Pulse Survey reveals midsize business concerns
An Icehouse survey has found that 65 percent of midsize businesses are concerned about the impacts of COVID on their business over the next 12 months.
A new Pulse Survey delivered by The Icehouse has found that 65% of midsize businesses are concerned about the impacts of COVID on their business over the next 12 months compared to 2020/21, and 74% are feeling nervous for the New Zealand economy.
These findings came from a recent Pulse Check Survey by The Icehouse, which gathered insights from over 300 small and midsize businesses reflecting on the last 2.5 years. The findings from this survey were recently presented in a letter to economic development leads across all political parties.
Icehouse Chief Executive Liz Wotherspoon (pictured) said the letter serves as a pulse check on midsize businesses, the second largest contributor of revenue to the NZ economy*.
“As a collective voice of established small and medium-sized enterprises, we see it as our duty to share the current thoughts and feelings of our alumni to help policy makers in the lead up to election 2023.
“We acknowledge that it is not a thorough or in-depth report but it is the start of a conversation that needs to be had.”
Alongside some areas of concern, Wotherspoon said that some of the results were heartening. 58% of respondents reported their annual revenue since COVID has increased, with 32% of these reporting a significant increase. 65% of respondents reported that the past two years have not resulted in financial losses for their business.
Importantly, Ms Wotherspoon said the findings show how midsize businesses have been embracing the Stockdale Paradox.
“We know that our owner/operator alumni have been maintaining their faith that they can and will prevail in the end regardless of the difficulties. At the same time, they’ve had the discipline to confront the most brutal facts of their current reality, whatever they might be.
“While they do this, they deserve our support.”
As a next step, The Icehouse is inviting policy makers to engage participants from the survey to further understand what is and isn’t working for this group.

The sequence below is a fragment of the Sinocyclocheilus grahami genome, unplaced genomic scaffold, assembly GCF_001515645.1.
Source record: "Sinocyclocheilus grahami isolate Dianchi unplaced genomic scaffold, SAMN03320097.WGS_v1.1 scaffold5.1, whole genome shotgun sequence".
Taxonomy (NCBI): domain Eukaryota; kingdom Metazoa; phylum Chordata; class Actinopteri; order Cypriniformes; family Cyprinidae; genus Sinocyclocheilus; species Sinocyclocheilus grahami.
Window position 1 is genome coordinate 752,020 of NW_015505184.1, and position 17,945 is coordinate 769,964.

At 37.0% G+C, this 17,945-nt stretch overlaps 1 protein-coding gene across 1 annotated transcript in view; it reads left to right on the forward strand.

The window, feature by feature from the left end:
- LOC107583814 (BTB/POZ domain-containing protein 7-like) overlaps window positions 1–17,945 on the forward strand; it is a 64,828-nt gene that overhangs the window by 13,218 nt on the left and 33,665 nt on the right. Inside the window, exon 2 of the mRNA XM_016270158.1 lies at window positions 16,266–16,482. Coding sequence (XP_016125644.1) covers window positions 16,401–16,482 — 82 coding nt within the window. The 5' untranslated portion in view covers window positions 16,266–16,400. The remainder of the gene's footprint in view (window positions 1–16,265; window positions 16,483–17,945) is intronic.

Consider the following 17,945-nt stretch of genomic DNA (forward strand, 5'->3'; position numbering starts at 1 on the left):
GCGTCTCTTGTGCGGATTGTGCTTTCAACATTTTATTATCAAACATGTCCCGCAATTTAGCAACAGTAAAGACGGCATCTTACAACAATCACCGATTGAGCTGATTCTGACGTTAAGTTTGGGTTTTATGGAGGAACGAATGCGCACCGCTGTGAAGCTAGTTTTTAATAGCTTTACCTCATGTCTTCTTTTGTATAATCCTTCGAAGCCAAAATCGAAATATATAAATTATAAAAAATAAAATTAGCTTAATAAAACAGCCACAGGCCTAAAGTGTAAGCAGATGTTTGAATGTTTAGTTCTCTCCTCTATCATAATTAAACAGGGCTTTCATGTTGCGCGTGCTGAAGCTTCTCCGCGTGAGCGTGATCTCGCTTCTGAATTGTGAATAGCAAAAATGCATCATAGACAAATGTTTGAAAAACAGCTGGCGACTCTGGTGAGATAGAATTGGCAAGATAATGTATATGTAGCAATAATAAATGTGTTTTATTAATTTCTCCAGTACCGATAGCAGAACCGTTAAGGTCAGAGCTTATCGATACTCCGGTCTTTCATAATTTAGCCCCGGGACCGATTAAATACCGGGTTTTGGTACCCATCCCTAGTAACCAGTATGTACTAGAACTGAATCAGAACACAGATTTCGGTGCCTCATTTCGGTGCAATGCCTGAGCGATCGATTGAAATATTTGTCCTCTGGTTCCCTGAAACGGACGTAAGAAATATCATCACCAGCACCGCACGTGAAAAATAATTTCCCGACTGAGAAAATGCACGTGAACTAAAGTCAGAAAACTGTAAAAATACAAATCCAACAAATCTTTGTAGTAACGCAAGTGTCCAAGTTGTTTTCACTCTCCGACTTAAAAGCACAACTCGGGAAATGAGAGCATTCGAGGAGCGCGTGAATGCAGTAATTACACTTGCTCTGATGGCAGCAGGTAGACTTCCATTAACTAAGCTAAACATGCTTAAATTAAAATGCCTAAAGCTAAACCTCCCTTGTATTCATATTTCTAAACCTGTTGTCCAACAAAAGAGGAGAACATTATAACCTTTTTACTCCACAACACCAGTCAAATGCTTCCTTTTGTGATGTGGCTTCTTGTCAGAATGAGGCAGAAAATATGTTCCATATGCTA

“In our eyes, these midsize businesses represent the engine room of the economy,” Wotherspoon said.
“While the startup sector and micro small business sector has received a lot of attention throughout COVID, this group is growth focussed and has great potential for positive impact on our economy.
“Our hope is that their voice is appropriately considered by policy makers ahead of election 2023.”
Survey respondents are Icehouse alumni from its flagship Owner Manager Programme, or long-term coaching/advisory clients. They represent 25 major industries. The survey went out to 1800 of The Icehouse owner/manager alumni, and 1 in 6 responded.
Forty-seven percent of these businesses are over 20 years old and 30% of these businesses employ more than 50 staff. Turnovers range from $2m – $50m.
Other quantitative data covers the hardest aspects for businesses over the last 12 months. Themes raised include financial losses, growth, biggest fears and frustrations for the year ahead.
Open-ended questions invited answers on what a Government could do more of, less of, thoughts and suggestions for policy, and overseas policies that New Zealand could consider.
“We are in constant, close conversation with our SME owner-manager alumni. We felt a survey was needed to uncover a focused view of their perspectives so we can ensure their voices are represented and heard. Many respondents expressed their appreciation for this intent,” Ms Wotherspoon said.
“Small and medium enterprises have been our reason for being for over 21 years. We are committed to continuing our place in the small business ecosystem by giving a voice to our alumni.”
* Stats NZ, 2020.